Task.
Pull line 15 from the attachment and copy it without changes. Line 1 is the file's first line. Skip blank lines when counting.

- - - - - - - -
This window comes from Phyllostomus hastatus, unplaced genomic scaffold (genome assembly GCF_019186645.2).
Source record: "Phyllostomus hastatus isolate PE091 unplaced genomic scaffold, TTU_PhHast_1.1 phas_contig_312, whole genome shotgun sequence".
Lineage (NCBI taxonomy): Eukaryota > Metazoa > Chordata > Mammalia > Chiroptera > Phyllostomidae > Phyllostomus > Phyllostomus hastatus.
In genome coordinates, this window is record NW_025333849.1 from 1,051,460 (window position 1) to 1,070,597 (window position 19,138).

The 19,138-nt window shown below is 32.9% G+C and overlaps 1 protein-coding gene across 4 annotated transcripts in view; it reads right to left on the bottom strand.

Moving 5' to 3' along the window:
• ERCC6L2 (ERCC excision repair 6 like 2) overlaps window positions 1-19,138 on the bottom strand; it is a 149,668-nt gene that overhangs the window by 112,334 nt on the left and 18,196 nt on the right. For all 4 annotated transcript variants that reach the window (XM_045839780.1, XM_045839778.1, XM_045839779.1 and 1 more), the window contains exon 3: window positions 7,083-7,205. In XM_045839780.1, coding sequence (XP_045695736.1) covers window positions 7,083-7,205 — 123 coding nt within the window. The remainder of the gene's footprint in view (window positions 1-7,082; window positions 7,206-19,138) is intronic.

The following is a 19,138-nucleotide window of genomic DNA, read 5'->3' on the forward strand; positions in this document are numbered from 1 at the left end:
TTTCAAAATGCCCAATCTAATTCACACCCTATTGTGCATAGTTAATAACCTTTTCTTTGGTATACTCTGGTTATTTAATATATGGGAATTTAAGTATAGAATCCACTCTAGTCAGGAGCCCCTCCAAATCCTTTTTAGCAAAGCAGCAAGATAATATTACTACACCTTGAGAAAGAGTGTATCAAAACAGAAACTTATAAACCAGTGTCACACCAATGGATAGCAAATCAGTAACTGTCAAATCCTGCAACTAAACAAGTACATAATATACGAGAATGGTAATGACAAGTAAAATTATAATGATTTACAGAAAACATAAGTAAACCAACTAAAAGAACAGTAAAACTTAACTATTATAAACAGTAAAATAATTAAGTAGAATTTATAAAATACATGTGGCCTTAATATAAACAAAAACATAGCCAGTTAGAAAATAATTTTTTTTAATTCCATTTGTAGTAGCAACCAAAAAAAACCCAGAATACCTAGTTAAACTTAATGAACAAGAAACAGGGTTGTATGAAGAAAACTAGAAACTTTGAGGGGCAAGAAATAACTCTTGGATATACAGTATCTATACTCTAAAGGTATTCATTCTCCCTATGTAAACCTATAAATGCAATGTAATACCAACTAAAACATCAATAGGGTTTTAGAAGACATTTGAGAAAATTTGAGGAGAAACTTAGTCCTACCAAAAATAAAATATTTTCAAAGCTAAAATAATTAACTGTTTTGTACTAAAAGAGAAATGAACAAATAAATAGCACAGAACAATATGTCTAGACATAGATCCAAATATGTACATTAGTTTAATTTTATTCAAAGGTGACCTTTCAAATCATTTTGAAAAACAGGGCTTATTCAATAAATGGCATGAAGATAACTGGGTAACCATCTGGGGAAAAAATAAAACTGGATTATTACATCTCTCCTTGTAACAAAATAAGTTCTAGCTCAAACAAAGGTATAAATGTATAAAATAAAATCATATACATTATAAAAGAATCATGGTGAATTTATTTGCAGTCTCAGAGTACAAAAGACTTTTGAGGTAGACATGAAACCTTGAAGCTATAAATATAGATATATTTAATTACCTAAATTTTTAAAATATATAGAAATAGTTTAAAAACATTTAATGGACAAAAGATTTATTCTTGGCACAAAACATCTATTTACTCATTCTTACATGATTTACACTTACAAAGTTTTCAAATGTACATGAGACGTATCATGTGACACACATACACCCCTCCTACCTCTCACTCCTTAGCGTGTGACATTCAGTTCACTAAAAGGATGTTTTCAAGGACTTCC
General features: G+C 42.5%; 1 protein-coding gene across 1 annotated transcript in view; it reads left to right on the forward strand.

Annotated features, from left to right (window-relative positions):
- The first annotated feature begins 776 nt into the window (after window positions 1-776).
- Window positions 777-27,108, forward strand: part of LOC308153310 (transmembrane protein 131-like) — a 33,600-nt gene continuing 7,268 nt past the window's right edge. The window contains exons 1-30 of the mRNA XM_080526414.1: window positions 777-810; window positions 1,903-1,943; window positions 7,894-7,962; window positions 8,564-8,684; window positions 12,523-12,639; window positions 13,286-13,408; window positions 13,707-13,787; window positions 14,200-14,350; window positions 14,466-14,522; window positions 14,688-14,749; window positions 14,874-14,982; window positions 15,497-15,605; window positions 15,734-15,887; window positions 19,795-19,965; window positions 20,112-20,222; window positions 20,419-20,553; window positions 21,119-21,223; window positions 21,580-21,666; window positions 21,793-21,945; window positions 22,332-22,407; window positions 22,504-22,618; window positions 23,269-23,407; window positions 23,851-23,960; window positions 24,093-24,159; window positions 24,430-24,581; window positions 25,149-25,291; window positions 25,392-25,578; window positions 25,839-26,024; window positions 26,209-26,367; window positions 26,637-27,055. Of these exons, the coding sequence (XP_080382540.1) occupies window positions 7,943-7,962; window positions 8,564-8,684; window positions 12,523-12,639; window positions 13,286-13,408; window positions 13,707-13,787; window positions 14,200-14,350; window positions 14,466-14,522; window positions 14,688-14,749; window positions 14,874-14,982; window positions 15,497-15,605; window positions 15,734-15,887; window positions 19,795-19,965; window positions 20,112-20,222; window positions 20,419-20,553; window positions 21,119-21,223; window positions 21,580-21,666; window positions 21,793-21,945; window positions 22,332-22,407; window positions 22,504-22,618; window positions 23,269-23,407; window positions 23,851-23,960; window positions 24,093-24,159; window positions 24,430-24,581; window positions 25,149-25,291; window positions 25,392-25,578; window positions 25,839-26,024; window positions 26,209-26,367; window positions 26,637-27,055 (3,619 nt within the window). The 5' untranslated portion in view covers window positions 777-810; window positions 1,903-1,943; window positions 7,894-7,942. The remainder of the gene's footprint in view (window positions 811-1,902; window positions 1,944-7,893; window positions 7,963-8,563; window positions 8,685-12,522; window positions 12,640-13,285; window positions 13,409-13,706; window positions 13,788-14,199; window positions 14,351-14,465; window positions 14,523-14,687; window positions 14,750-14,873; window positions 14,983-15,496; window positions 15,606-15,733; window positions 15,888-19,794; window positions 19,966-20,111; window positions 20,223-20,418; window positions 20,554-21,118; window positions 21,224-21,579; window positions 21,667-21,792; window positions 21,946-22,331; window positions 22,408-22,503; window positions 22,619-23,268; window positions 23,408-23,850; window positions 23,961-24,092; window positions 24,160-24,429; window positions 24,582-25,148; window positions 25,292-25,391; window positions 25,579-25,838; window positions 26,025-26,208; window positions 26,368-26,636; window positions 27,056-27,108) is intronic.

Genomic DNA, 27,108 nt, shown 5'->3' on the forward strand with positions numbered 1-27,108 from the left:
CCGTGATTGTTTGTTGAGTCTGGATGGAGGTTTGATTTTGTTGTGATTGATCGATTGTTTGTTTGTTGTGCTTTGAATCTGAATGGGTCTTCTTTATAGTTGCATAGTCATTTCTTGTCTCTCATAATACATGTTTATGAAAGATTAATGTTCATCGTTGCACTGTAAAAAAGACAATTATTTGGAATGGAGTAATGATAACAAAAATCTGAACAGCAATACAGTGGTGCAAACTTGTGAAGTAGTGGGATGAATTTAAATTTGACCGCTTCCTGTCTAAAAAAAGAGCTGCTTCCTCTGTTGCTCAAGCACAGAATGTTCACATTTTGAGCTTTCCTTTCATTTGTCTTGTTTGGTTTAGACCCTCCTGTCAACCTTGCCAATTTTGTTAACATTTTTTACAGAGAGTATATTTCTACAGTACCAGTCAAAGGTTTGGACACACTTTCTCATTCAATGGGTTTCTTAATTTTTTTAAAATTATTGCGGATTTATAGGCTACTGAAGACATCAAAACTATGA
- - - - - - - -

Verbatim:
CCGTGATTGTTTGTTGAGTCTGGATGGAGGTTTGATTTTGTTGTGATTGATCGATTGTTTGTTTGTTGTGCTTTGAATCTGAATGGGTCTTCTTTATAGTTGCATAGTCATTTCTTGTCTCTCATAATACATGTTTATGAAAGATTAATGTTCATCGTTGCACTGTAAAAAAGACAATTATTTGGAATGGAGTAATGATAACAAAAATCTGAACAGCAATACAGTGGTGCAAACTTGTGAAGTAGTGGGATGAATTTAAATTTGACCGCTTCCTGTCTAAAAAAAGAGCTGCTTCCTCTGTTGCTCAAGCACAGAATGTTCACATTTTGAGCTTTCCTTTCATTTGTCTTGTTTGGTTTAGACCCTCCTGTCAACCTTGCCAATTTTGTTAACATTTTTTACAGAGAGTATATTTCTACAGTACCAGTCAAAGGTTTGGACACACTTTCTCATTCAATGGGTTTCTTAATTTTTTTAAAATTATTGCGGATTTATAGGCTACTGAAGACATCAAAACTATGA